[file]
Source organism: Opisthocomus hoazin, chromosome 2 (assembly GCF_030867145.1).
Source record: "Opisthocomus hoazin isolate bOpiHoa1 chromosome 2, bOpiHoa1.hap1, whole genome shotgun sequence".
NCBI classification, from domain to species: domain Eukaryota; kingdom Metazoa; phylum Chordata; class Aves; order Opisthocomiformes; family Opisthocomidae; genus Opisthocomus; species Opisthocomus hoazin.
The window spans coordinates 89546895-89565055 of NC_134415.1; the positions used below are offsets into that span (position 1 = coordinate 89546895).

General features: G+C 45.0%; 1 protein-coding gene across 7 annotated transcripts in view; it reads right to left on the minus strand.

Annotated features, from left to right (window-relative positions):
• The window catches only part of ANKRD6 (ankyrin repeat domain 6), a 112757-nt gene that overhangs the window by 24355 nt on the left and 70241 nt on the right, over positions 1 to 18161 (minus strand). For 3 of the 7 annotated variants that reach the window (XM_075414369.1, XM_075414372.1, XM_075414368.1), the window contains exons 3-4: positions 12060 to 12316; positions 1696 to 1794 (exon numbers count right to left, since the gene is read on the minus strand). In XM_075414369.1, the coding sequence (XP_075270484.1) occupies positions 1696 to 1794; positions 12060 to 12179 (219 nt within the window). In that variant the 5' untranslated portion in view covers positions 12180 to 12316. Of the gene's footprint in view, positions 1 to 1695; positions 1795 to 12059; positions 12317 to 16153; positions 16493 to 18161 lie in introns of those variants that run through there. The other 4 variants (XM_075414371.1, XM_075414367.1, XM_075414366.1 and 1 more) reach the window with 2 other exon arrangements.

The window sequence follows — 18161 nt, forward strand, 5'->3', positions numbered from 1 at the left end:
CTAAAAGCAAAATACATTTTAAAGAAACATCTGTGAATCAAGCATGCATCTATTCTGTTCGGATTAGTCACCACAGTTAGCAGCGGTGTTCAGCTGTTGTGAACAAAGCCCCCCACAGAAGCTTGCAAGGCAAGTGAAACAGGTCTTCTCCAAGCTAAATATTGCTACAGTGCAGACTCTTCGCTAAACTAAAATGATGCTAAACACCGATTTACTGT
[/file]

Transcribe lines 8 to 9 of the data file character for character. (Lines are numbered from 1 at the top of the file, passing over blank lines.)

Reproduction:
The window sequence follows — 18161 nt, forward strand, 5'->3', positions numbered from 1 at the left end:
CTAAAAGCAAAATACATTTTAAAGAAACATCTGTGAATCAAGCATGCATCTATTCTGTTCGGATTAGTCACCACAGTTAGCAGCGGTGTTCAGCTGTTGTGAACAAAGCCCCCCACAGAAGCTTGCAAGGCAAGTGAAACAGGTCTTCTCCAAGCTAAATATTGCTACAGTGCAGACTCTTCGCTAAACTAAAATGATGCTAAACACCGATTTACTGT